The Supplementary Material provides three tables which describe positive training set, positive test set and all set, respectively. The Table S1 lists the positive training set which contains 174 interactions. The Table S2 lists the positive test set based on literature curation with indication of Pubmed ID. Column 1, virus protein; column 2, targeted human protein/gene description; column3, Pubmed ID supported this interaction. The Table S3 lists the all set which consists of filtering results of predicted set, positive test set and training set.
- J. M. Crow, “HPV: the global burden,” Nature, vol. 488, no. 7413, pp. S2–S3, 2012.
- M. Arbyn, X. Castellsagué, S. de sanjosé et al., “Worldwide burden of cervical cancer in 2008,” Annals of Oncology, vol. 22, no. 12, Article ID mdr015, pp. 2675–2686, 2011.
- F. X. Bosch, T. R. Broker, D. Forman et al., “Comprehensive control of human papillomavirus infections and related diseases,” Vaccine, vol. 31, no. 5, pp. F1–F31, 2013.
- M. L. Tornesello, L. Buonaguro, P. Giorgi-Rossi, and F. M. Buonaguro, “Viral and cellular biomarkers in the diagnosis of cervical intraepithelial neoplasia and cancer,” BioMed Research International, vol. 2013, Article ID 519619, 10 pages, 2013.
- H.-U. Bernard, R. D. Burk, Z. Chen, K. van Doorslaer, H. Z. Hausen, and E.-M. de Villiers, “Classification of papillomaviruses (PVs) based on 189 PV types and proposal of taxonomic amendments,” Virology, vol. 401, no. 1, pp. 70–79, 2010.
- D. Bzhalava, P. Guan, S. Franceschi, J. Dillner, and G. Clifford, “A systematic review of the prevalence of mucosal and cutaneous human papillomavirus types,” Virology, vol. 445, no. 1-2, pp. 224–231, 2013.
- M. Schiffman, G. Clifford, and F. M. Buonaguro, “Classification of weakly carcinogenic human papillomavirus types: addressing the limits of epidemiology at the borderline,” Infectious Agents and Cancer, vol. 4, no. 1, article 8, 2009.
- Humans IWGotEoCRt, “Biological agents. Volume 100 B. A review of human carcinogens,” IARC monographs on the evaluation of carcinogenic risks to humans/World Health Organization, International Agency for Research on Cancer. Part B, vol. 100, pp. 1–441, 2012.
- C. N. Hansen, L. Nielsen, and B. Norrild, “Activities of E7 promoters in the human papillomavirus type 16 genome during cell differentiation,” Virus Research, vol. 150, no. 1-2, pp. 34–42, 2010.
- J. W. Wang and R. B. S. Roden, “L2, the minor capsid protein of papillomavirus,” Virology, vol. 445, no. 1-2, pp. 175–186, 2013.
- K. van Doorslaer, “Evolution of the Papillomaviridae,” Virology, vol. 445, no. 1-2, pp. 11–20, 2013.
- S. B. Vande Pol and A. J. Klingelhutz, “Papillomavirus E6 oncoproteins,” Virology, vol. 445, no. 1-2, pp. 115–137, 2013.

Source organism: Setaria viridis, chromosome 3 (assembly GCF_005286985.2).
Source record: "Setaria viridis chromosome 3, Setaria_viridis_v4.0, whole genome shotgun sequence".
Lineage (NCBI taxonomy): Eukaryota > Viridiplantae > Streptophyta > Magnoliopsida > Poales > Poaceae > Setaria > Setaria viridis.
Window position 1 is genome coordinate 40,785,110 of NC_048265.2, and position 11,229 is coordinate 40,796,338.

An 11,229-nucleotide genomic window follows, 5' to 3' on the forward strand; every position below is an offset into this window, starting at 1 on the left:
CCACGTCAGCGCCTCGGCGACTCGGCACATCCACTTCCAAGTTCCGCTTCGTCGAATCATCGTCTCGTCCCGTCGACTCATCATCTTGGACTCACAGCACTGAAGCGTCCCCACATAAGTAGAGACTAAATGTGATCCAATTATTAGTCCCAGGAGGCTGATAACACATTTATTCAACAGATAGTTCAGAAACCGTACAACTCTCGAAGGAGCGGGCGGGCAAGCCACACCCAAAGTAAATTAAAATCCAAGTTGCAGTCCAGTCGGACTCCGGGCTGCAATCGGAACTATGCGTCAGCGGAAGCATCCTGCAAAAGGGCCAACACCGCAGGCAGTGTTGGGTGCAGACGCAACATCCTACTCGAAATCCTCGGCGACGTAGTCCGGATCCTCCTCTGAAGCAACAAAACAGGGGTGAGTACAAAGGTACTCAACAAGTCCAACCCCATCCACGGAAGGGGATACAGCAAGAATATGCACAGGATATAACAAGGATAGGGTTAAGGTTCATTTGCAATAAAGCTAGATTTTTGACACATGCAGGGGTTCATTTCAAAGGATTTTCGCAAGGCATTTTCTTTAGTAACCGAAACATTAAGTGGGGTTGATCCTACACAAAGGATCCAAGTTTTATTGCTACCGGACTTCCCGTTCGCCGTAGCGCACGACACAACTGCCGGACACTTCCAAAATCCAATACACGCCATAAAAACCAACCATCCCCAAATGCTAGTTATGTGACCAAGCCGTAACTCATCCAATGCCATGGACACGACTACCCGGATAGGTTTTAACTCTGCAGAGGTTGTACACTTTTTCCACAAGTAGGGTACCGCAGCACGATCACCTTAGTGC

- S. Wuchty, “Computational prediction of Host-Parasite protein interactions between P. falciparum and H. sapiens,” PLoS ONE, vol. 6, no. 11, Article ID e26960, 2011.
- H. Yang, Y. Ke, J. Wang et al., “Insight into bacterial virulence mechanisms against host immune response via the Yersinia pestis-human protein-protein interaction network,” Infection and Immunity, vol. 79, no. 11, pp. 4413–4424, 2011.
- M. A. Calderwood, K. Venkatesan, L. Xing et al., “Epstein-Barr virus and virus human protein interaction maps,” Proceedings of the National Academy of Sciences of the United States of America, vol. 104, no. 18, pp. 7606–7611, 2007.
- B. de Chassey, V. Navratil, L. Tafforeau et al., “Hepatitis C virus infection protein network,” Molecular Systems Biology, vol. 4, no. 1, article 230, 2008.
- M. D. Dyer, T. M. Murali, and B. W. Sobral, “The landscape of human proteins interacting with viruses and other pathogens,” PLoS Pathogens, vol. 4, no. 2, 2008.
- S. J. Wodak and R. Méndez, “Prediction of protein-protein interactions: the CAPRI experiment, its evaluation and implications,” Current Opinion in Structural Biology, vol. 14, no. 2, pp. 242–249, 2004.
- G. Cui, C. Fang, and K. Han, “Prediction of protein-protein interactions between viruses and human by an SVM model,” BMC Bioinformatics, vol. 13, supplement 7, article S5, 2012.
- R. M. Ewing, P. Chu, F. Elisma et al., “Large-scale mapping of human protein-protein interactions by mass spectrometry,” Molecular Systems Biology, vol. 3, article 89, 2007.
- J.-F. Rual, K. Venkatesan, T. Hao et al., “Towards a proteome-scale map of the human protein-protein interaction network,” Nature, vol. 437, no. 7062, pp. 1173–1178, 2005.
- U. Stelzl, U. Worm, M. Lalowski et al., “A human protein-protein interaction network: a resource for annotating the proteome,” Cell, vol. 122, no. 6, pp. 957–968, 2005.
- D. Croft, G. O'Kelly, G. Wu et al., “Reactome: a database of reactions, pathways and biological processes,” Nucleic Acids Research, vol. 39, supplement 1, pp. D691–D697, 2011.
- L. Licata, L. Briganti, D. Peluso et al., “MINT, the molecular interaction database: 2012 update,” Nucleic Acids Research, vol. 40, no. D1, pp. D857–D861, 2012.
- S. Kerrien, B. Aranda, L. Breuza et al., “The IntAct molecular interaction database in 2012,” Nucleic Acids Research, vol. 40, no. 1, pp. D841–D846, 2012.
- T. S. K. Prasad, R. Goel, K. Kandasamy et al., “Human protein reference database—2009 update,” Nucleic Acids Research, vol. 37, no. 1, pp. D767–D772, 2009.
- C. F. Schaefer, K. Anthony, S. Krupa et al., “PID: the pathway interaction database,” Nucleic Acids Research, vol. 37, supplement 1, pp. D674–D679, 2009.
- S. Orchard, M. Ammari, B. Aranda et al., “The MIntAct project—intAct as a common curation platform for 11 molecular interaction databases,” Nucleic Acids Research, vol. 42, no. 1, pp. D358–D363, 2014.
- C. Prieto and J. de Las Rivas, “APID: agile protein interaction DataAnalyzer,” Nucleic Acids Research, vol. 34, pp. W298–W302, 2006.
- V. Navratil, B. de chassey, L. Meyniel et al., “VirHostNet: a knowledge base for the management and the analysis of proteome-wide virus-host interaction networks,” Nucleic Acids Research, vol. 37, no. 1, pp. D661–D668, 2009.